Twelve months ago, Ferrari
was heading to the Australian Grand Prix fearing the worst after a tough pre-season testing programme and wondering what lay in store in the year ahead. This time around, things are a little different.
Although Fernando Alonso
emerged from Melbourne with a fifth-place finish, and went on to take a surprise win next time out at Sepang, Ferrari's fears were well founded as its F2012 – and its planned development programme – were never a match for its rivals, allowing Red Bull
and Sebastian Vettel
to steal through to take the titles.
Knowing what Alonso brings to the table, however, the Scuderia is a lot more confident heading into the 2013 campaign, with its F138 showing a lot more promise than its predecessor and both the Spaniard and team-mate Felipe Massa
exuding optimism after topping the times in testing. Despite that, however, chief designer Nicolas Tombazis is still resisting the temptation to make predictions before the season-opener.
“Compared to a year ago, the situation is very clear,” he told the official Ferrari
website, “It's not hard to make a comparison because, back then, we were in a really difficult situation, so making a better start this year was pretty much a given.
“We know that, for various reasons, our development over the latter part of last season stalled and, because our rivals continued their development to a certain extent, the gap between us grew, especially after the summer break. A gap which we had closed down to three-tenths thus became around eight in Brazil.
“This year, we have a well-defined development plan and we are reasonably sure that the new components tested on track have produced positive results. The Melbourne package worked as we had hoped, with no particular unexpected problems, but it's still difficult to say where we are compared to our competitors, so it's better not to speculate. It's hardly surprising, but I think that apart from ourselves, the most competitive would appear to be Red Bull, McLaren, Lotus and Mercedes, even if how the hierarchy stands between us is still uncertain.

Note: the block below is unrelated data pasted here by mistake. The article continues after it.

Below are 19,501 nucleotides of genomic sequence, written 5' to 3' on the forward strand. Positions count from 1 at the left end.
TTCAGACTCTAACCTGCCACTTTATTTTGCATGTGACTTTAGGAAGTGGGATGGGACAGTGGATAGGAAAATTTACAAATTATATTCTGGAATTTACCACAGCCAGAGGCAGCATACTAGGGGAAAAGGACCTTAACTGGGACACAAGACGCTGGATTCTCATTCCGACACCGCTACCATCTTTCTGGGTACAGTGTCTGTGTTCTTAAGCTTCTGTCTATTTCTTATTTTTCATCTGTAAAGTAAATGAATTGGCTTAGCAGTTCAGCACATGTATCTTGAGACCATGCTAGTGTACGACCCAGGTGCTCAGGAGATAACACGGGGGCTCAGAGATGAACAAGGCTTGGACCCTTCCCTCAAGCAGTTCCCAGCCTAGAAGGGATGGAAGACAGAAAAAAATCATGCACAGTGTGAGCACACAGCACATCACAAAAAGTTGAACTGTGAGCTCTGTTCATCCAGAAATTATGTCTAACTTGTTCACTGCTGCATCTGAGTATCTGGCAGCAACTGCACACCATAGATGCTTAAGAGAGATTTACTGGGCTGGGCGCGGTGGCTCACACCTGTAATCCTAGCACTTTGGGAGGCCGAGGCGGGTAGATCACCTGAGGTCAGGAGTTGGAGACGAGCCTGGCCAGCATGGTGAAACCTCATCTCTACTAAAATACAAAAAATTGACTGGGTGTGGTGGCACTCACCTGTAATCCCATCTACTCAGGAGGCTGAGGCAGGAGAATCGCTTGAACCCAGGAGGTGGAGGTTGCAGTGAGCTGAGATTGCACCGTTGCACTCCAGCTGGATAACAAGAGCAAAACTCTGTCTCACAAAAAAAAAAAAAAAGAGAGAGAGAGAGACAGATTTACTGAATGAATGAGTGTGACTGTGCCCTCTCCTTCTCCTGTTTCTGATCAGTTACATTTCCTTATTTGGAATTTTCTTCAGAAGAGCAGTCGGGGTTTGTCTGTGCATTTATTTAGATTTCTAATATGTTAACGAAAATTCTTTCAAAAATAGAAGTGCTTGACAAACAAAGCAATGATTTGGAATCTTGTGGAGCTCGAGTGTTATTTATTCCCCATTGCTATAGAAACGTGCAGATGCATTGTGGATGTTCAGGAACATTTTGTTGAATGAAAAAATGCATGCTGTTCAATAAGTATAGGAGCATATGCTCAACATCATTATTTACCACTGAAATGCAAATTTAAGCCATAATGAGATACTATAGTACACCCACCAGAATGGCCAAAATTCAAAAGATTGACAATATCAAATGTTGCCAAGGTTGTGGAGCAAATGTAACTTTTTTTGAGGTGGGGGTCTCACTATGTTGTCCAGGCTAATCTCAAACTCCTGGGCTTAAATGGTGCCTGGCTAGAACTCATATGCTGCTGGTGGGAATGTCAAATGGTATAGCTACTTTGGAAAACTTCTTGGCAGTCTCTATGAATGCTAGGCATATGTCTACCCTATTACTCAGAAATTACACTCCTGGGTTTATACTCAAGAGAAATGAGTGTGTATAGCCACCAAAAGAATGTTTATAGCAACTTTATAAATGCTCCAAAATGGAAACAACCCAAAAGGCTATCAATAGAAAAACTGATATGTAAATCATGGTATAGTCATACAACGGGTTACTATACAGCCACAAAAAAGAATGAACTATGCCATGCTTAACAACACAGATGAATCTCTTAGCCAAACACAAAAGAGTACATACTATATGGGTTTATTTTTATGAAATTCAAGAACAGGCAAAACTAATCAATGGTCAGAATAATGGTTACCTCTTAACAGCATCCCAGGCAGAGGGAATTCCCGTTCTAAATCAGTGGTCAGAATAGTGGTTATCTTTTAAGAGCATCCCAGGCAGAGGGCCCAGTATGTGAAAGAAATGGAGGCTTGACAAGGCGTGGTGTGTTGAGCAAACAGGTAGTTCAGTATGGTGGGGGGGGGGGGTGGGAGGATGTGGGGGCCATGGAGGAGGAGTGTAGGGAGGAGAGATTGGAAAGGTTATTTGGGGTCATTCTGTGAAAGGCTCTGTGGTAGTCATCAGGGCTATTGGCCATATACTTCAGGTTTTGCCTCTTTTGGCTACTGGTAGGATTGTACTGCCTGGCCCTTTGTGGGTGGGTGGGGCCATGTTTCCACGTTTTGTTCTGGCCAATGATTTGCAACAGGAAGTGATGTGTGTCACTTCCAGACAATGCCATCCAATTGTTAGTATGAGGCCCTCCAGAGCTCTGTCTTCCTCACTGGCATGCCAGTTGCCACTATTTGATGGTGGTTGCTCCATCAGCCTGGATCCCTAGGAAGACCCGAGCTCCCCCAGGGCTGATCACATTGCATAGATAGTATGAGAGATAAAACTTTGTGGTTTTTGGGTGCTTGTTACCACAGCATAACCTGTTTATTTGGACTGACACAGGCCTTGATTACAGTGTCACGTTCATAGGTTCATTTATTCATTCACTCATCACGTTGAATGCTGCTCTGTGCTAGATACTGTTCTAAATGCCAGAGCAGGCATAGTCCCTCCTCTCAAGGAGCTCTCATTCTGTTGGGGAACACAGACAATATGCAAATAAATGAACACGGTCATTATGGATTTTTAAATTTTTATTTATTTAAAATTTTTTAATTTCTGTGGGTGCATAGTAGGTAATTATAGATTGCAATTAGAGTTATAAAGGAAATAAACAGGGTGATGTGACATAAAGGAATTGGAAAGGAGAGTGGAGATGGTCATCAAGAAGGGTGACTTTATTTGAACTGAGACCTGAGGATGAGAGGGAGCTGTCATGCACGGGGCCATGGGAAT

“We hope to be able to fight at the front, but no one can be excluded. There are 19 races in the championship with half of them coming after the summer and, as we saw last year, even if a team does not start the season being on the pace, it can fight back and win. Everyone goes through a cycle and stages and therefore it will be a case of constant development throughout the year.”
Tombazis reckons that there will be two key areas for teams to focus on in 2013: tyre wear and exhaust development.
“With the exhaust exits, we can reckon on updates during the season and, while the differences might not be visible, they could offer a significant margin for improvement,” he opined, “Of course, we won't be the only ones working on this area, the others will too. Bit by bit, as the regulations stay the same for longer, the room for invention decreases, but with the exhausts there is still much that can be done.
“Furthermore, as great improvements in simulation tools come along, this produces better correlation of data and of the methodology of the various configurations that are tested. This means that testing new parts and comparing developments over a race weekend will become more complicated, whereas, during testing, this can be done more calmly and extensively. We need to find a way to do this without compromising other tasks such as set-up work and analysing the behaviour of the tyres.”